When I was fifteen heading for sixteen I got my first job washing dishes and serving pizza which means, about this time next year, I’ll have been clocking in for half my life. Some of my jobs have been worse than others, many have paid very poorly, some have been dangerous but they all have one thing in common– they’ve been completely unsatisfying and went nowhere. This track record breeds resentment and contempt for myself and everything around me, but also a strange sense of hope.

There are people who escape the drudgery of a 9-5, 3-12, 7-10 whatever life. There are people who are in control of their destiny and live off their wits and abilities, pursuing their passions with no apologies to anyone. These brilliant and strong mentors earn, if not my full respect, at least my undying fascination. My latest observation is Paul Carr:

In Tim Ferris’s book, The Four Hour Work Week, he discusses a concept called “Geographic Arbitrage”, or Geo-arbitrage. In a nutshell, the concept explains how you can achieve a significant real-terms increase in your earnings by being paid in one currency, say US dollars, but spending that money on goods and services from a much cheaper foreign country. The concept has become more and more realistic in recent years as advances in technology mean it’s possible to work from anywhere in the world with a laptop, a mobile and a broadband connection.

Sure, it wouldn’t work for everyone – if you work in a shop or have to manage people in an office then you’ll struggle to do that from a South American beach. But if your work primarily involves computers, telephones or “creativity” – if you’re, say, a writer – then it’s ideal.

But what if you took the idea further? If rather than renting or buying a house somewhere cheap, you didn’t have a house at all? What sort of possibilities would that level of mobility allow? What if you really, really embraced technology – living in hotels and short term rental apartments and making your travel plans at the very, very last minute using hotel and flight comparison sites and online currency data. Using services like Dopplr and Twitter to find out where your friends would be each month to help you decide where to go next; using Skype to stay constantly in touch and Boingo to ensure that you had access to wireless almost – almost – everywhere you went. What, in other words, if you lived as a technomad?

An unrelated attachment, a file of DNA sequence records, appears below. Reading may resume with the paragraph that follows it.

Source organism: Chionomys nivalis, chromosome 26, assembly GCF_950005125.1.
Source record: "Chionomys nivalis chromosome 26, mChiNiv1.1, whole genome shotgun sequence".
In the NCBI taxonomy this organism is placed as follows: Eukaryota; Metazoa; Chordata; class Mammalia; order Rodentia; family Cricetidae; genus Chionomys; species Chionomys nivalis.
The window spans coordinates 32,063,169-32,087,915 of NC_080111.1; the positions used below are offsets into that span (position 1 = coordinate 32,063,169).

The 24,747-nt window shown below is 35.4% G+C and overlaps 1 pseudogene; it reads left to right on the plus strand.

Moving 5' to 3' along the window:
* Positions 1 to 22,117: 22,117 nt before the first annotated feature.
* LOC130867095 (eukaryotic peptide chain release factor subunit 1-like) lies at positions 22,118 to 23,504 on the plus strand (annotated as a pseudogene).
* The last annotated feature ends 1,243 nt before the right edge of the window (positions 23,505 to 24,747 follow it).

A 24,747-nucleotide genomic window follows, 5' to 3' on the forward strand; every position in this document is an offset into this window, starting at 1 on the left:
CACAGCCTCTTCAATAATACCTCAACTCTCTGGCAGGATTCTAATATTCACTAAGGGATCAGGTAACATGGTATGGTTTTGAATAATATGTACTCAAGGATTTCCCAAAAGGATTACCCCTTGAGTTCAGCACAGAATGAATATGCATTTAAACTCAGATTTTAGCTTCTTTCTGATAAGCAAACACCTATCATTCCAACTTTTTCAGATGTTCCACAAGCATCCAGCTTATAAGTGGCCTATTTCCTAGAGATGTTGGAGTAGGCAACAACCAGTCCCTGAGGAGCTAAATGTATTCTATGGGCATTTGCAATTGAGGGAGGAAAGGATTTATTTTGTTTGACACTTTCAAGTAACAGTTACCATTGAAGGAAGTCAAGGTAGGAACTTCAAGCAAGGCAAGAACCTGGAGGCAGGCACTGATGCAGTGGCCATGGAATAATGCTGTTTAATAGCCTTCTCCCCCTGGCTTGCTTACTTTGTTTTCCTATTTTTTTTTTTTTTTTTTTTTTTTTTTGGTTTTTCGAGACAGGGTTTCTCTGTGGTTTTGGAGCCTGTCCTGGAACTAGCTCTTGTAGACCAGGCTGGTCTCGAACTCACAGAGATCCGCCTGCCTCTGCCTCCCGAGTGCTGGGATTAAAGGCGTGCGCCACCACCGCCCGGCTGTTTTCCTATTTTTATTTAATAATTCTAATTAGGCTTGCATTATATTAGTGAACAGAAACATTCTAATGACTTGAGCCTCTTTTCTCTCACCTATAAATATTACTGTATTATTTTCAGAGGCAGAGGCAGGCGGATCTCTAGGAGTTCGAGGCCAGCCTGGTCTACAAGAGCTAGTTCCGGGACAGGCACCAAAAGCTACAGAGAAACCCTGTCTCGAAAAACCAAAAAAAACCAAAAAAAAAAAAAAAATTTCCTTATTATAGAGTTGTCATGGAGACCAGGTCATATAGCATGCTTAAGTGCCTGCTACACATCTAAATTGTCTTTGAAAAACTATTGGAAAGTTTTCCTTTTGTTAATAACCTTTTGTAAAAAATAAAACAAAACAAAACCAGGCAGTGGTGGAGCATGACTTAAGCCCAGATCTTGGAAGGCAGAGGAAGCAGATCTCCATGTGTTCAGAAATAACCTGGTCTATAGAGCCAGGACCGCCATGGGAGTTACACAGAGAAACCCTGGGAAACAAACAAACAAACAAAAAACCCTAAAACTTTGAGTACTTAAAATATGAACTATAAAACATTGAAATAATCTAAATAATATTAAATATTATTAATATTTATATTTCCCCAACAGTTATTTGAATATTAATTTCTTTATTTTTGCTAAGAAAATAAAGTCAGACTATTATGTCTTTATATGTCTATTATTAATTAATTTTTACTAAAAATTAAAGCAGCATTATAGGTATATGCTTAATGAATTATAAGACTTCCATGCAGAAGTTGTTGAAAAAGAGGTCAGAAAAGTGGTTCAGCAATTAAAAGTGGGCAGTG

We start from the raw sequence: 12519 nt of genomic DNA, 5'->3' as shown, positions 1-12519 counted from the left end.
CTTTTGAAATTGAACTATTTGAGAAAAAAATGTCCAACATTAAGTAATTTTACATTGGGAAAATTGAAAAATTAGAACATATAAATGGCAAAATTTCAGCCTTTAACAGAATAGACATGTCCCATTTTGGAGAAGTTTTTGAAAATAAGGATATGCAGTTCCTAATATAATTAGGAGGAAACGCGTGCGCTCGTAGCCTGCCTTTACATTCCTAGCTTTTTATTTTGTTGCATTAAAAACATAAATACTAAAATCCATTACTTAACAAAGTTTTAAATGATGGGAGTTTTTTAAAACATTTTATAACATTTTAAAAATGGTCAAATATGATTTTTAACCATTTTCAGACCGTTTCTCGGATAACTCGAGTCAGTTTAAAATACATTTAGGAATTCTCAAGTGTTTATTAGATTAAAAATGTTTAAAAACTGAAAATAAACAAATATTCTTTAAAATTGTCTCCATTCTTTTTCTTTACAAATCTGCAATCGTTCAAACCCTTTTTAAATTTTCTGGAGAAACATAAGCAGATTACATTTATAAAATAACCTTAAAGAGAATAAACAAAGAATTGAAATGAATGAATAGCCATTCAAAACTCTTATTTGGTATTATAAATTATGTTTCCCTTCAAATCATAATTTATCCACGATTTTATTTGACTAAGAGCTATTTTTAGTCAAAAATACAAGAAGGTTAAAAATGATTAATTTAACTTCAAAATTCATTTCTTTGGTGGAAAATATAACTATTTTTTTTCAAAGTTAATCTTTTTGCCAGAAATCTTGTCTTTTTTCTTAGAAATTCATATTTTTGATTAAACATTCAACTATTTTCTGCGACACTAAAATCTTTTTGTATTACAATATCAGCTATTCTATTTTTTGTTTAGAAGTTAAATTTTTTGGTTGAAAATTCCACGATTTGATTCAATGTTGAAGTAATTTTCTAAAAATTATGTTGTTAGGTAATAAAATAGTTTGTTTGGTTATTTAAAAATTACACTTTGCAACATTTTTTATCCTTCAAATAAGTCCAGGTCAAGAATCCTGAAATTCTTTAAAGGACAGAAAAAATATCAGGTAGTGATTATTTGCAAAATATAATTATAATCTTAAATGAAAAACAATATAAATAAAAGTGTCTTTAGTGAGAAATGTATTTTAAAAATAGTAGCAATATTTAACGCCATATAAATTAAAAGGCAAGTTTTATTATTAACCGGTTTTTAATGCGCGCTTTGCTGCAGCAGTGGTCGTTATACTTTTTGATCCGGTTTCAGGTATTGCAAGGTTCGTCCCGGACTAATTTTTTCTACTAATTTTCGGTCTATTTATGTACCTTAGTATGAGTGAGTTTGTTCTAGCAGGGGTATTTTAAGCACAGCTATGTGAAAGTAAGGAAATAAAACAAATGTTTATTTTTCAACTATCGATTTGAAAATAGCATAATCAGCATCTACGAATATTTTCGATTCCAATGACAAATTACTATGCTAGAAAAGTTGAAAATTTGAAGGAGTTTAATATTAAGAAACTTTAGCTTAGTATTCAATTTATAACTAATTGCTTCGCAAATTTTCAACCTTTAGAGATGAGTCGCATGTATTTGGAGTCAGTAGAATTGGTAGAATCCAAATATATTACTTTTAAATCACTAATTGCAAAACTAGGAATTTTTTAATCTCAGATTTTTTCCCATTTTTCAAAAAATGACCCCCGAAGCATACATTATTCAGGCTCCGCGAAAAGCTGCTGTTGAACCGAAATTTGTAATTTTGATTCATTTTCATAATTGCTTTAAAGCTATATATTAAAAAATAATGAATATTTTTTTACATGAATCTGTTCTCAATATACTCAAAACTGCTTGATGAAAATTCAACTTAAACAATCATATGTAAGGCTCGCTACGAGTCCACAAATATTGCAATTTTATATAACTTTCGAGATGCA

There was only one way to find out. Less than a month later, I had sold almost everything I owned – my furniture, most of my clothes, my DVD collection, the guitar I’d never learned to play – everything, basically, that wouldn’t fit into a small suitcase on wheels. And I’d used the money to buy a plane ticket to New York to begin a ridiculous experiment. To see if it was possible to enjoy a ridiculously high standard of living on the road, at absolutely no extra cost, simply by embracing spontaneity and putting my faith in the power of technology. What I couldn’t possibly have predicted at the time is that it’s not only possible, but massively preferable. The adventures I had since February – more on them soon – are such that I literally do not understand why people who are able to work remotely, and who don’t have a spouse or children to worry about, don’t buy themselves a suitcase and hit the road.

Of course Carr, who writes a technology column for the Manchester Guardian, commits mortal sins. Galavanting across the globe on a whim isn’t responsible behavior in these ecologically fragile times, the concept of Twitter annoys me more than cellphones and people with no pressing obligations have a tendency to be flaky, but the fucking gall is amazing to me. Being able to embrace life as it comes, being open to new people and experiences, willing to try everything and waking up every morning without much of a clue where you’ll fall asleep are all qualities I wish I could count as my own.

It doesn’t hurt that he has a slick but intelligent writing style, rye sense of humour and loves to talk shit about everything and everyone. The new media whore lifestyle he espouses will never be my own but, like watching bad horror movies and listening to shitty hardcore bands, it’s a special kind of enriching entertainment.

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